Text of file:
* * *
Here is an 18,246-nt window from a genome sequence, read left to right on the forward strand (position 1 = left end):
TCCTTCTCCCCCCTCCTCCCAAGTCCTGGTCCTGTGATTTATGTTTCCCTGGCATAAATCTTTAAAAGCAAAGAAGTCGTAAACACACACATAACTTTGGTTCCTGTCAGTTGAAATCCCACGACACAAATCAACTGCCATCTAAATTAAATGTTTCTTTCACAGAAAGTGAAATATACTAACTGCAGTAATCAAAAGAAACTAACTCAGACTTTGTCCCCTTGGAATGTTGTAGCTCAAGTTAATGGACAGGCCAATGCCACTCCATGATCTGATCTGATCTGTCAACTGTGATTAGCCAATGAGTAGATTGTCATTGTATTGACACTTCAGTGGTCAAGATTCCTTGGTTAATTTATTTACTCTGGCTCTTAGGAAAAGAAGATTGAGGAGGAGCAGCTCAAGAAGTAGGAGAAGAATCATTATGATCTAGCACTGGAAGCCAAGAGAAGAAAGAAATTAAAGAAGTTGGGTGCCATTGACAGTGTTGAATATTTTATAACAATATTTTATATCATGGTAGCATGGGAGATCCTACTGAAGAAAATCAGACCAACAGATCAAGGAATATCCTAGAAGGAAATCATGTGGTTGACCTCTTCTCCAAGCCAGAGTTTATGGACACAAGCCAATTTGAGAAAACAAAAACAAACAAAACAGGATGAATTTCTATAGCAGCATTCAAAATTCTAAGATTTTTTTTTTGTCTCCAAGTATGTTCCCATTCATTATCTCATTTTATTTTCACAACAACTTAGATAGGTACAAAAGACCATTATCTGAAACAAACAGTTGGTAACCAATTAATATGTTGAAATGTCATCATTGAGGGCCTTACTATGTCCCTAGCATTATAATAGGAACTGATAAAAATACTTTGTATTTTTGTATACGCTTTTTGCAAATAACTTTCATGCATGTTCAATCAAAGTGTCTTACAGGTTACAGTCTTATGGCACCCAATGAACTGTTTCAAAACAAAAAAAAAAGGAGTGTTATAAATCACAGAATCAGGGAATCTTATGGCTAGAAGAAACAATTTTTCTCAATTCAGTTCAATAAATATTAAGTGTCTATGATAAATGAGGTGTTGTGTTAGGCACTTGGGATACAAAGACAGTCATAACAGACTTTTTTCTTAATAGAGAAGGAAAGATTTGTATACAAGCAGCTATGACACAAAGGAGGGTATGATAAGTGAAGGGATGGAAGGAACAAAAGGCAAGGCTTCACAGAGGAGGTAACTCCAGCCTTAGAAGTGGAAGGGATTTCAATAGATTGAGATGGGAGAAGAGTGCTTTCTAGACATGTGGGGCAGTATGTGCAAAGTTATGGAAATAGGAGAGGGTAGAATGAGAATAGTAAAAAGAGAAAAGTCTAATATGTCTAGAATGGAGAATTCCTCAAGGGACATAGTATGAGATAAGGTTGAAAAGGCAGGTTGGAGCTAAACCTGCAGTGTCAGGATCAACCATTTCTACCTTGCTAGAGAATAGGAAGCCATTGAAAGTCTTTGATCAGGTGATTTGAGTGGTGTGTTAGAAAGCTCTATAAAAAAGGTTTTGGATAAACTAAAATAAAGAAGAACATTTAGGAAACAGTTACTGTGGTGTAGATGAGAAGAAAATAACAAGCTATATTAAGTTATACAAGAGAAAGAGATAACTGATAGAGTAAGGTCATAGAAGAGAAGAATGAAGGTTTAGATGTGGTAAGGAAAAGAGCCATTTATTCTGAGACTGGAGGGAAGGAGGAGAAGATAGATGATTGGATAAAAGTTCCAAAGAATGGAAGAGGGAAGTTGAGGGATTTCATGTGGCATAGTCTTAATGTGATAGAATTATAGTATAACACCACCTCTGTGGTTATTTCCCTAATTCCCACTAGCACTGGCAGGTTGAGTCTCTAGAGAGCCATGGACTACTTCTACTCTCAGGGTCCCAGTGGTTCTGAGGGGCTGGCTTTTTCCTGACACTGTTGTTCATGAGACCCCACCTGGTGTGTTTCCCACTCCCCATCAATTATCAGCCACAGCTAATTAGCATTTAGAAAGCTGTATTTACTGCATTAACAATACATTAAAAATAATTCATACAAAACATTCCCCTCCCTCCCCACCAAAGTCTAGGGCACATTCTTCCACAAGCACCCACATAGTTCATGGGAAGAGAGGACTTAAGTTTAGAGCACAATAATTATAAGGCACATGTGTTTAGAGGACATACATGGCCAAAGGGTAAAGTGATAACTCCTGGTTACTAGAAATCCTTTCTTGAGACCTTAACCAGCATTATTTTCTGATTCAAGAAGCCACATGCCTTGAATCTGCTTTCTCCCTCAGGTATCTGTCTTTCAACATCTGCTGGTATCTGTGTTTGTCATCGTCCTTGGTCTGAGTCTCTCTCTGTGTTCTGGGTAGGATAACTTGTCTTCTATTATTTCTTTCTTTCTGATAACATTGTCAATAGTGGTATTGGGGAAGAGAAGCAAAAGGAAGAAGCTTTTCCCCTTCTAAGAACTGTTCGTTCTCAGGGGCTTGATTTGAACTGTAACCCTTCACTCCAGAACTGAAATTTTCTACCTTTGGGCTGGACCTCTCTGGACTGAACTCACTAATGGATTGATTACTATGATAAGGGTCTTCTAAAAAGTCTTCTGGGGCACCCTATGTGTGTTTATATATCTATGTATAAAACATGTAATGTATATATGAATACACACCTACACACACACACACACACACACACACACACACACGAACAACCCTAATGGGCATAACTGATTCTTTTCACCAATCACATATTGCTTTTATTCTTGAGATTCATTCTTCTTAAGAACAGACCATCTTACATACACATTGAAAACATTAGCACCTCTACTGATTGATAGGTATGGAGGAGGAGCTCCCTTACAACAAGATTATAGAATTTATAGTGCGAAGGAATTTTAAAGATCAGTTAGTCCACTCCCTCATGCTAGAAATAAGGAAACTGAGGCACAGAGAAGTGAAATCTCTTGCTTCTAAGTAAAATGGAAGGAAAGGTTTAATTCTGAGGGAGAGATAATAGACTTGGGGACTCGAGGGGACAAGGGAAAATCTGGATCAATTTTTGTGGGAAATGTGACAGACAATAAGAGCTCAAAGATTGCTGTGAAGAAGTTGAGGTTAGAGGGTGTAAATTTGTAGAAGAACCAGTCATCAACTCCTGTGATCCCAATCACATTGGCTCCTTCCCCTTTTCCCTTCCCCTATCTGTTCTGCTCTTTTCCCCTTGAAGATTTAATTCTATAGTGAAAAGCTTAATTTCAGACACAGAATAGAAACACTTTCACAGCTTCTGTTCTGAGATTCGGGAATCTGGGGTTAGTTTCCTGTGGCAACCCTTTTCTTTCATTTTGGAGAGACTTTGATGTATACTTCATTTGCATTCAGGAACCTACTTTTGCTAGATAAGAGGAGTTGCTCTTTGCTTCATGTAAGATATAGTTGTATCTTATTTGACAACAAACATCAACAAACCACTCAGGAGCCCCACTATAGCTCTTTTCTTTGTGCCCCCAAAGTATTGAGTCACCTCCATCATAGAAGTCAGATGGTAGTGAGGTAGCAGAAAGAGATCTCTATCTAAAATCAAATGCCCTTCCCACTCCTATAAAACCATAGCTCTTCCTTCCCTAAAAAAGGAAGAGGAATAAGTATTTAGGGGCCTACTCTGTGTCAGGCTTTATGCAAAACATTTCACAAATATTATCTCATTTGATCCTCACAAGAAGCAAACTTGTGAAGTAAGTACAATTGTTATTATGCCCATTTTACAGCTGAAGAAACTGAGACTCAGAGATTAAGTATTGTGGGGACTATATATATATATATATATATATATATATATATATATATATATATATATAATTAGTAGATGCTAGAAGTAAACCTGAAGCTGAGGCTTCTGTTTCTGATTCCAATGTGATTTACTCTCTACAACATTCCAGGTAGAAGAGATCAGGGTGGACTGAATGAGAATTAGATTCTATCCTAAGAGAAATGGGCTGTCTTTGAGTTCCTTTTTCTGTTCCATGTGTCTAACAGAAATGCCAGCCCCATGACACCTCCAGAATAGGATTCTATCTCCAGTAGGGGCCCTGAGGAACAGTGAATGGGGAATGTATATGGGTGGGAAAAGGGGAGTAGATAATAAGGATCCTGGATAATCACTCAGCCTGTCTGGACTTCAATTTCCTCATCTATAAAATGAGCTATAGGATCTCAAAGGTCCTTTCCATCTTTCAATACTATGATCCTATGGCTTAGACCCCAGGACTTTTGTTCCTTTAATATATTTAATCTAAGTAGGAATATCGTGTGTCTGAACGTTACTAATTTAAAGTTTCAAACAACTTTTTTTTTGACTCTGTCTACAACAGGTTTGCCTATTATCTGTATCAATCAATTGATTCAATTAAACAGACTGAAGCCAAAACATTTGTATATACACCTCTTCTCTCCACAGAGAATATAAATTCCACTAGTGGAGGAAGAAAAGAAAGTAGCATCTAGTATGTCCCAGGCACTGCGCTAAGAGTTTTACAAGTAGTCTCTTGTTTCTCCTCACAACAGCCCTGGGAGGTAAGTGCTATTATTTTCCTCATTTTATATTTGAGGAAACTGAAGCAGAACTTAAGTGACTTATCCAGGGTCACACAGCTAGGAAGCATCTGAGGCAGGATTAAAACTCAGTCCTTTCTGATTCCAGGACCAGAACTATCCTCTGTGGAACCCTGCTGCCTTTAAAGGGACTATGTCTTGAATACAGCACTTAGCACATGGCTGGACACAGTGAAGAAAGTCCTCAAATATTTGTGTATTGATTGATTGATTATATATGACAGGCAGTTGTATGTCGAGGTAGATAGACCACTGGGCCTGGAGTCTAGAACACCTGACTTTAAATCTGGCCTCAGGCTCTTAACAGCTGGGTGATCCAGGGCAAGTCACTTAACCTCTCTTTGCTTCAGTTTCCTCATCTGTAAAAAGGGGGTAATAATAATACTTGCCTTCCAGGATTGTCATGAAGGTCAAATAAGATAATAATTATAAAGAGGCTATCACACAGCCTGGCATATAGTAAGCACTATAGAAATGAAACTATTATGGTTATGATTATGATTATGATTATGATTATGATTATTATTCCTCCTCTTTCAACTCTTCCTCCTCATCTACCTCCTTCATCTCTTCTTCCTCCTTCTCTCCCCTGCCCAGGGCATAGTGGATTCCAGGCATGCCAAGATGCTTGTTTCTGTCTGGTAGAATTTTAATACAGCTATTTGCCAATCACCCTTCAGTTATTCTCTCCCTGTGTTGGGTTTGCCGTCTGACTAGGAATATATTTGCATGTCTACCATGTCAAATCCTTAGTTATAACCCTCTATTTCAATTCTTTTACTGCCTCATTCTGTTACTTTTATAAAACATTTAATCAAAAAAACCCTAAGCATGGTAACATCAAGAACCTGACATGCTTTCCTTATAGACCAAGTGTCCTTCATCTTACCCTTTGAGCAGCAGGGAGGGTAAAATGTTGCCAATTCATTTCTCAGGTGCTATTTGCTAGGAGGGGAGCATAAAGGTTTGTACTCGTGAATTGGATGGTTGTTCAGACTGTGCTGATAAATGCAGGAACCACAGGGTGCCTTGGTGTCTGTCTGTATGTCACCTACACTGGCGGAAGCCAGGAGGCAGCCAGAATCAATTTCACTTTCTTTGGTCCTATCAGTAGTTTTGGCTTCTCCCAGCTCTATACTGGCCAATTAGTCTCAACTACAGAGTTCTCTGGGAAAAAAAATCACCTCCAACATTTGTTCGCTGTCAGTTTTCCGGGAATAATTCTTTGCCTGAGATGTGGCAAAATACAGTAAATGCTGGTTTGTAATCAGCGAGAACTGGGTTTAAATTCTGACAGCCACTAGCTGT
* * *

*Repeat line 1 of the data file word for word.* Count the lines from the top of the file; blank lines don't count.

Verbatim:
Here is an 18,246-nt window from a genome sequence, read left to right on the forward strand (position 1 = left end):